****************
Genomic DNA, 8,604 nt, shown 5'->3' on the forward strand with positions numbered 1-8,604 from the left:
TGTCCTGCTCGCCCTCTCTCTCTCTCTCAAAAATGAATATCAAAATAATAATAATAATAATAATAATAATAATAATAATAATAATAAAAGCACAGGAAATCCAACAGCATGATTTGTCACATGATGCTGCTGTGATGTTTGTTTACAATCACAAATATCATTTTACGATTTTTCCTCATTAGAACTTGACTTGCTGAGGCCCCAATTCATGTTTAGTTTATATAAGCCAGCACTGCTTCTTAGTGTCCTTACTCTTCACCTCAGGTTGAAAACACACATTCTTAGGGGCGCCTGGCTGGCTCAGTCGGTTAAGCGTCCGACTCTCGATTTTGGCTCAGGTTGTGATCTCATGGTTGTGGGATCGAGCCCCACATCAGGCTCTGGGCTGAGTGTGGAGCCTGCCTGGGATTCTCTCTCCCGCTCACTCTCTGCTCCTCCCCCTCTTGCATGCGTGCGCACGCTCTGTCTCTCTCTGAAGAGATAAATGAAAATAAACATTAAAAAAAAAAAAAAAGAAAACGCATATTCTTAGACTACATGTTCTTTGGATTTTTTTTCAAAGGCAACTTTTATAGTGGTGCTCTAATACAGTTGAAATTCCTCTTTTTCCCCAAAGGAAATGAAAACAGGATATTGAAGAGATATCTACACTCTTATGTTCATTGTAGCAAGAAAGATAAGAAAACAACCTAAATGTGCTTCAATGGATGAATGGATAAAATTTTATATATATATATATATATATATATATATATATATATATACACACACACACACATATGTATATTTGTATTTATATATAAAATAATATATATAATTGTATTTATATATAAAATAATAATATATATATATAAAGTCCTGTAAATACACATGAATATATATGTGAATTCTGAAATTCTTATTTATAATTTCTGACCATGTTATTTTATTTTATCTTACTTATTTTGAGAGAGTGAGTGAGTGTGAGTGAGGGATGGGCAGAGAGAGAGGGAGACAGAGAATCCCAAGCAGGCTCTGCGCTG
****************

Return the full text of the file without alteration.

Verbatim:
Genomic DNA, 8,604 nt, shown 5'->3' on the forward strand with positions numbered 1-8,604 from the left:
TGTCCTGCTCGCCCTCTCTCTCTCTCTCAAAAATGAATATCAAAATAATAATAATAATAATAATAATAATAATAATAATAATAATAAAAGCACAGGAAATCCAACAGCATGATTTGTCACATGATGCTGCTGTGATGTTTGTTTACAATCACAAATATCATTTTACGATTTTTCCTCATTAGAACTTGACTTGCTGAGGCCCCAATTCATGTTTAGTTTATATAAGCCAGCACTGCTTCTTAGTGTCCTTACTCTTCACCTCAGGTTGAAAACACACATTCTTAGGGGCGCCTGGCTGGCTCAGTCGGTTAAGCGTCCGACTCTCGATTTTGGCTCAGGTTGTGATCTCATGGTTGTGGGATCGAGCCCCACATCAGGCTCTGGGCTGAGTGTGGAGCCTGCCTGGGATTCTCTCTCCCGCTCACTCTCTGCTCCTCCCCCTCTTGCATGCGTGCGCACGCTCTGTCTCTCTCTGAAGAGATAAATGAAAATAAACATTAAAAAAAAAAAAAAAGAAAACGCATATTCTTAGACTACATGTTCTTTGGATTTTTTTTCAAAGGCAACTTTTATAGTGGTGCTCTAATACAGTTGAAATTCCTCTTTTTCCCCAAAGGAAATGAAAACAGGATATTGAAGAGATATCTACACTCTTATGTTCATTGTAGCAAGAAAGATAAGAAAACAACCTAAATGTGCTTCAATGGATGAATGGATAAAATTTTATATATATATATATATATATATATATATATATATATATACACACACACACACATATGTATATTTGTATTTATATATAAAATAATATATATAATTGTATTTATATATAAAATAATAATATATATATATAAAGTCCTGTAAATACACATGAATATATATGTGAATTCTGAAATTCTTATTTATAATTTCTGACCATGTTATTTTATTTTATCTTACTTATTTTGAGAGAGTGAGTGAGTGTGAGTGAGGGATGGGCAGAGAGAGAGGGAGACAGAGAATCCCAAGCAGGCTCTGCGCTG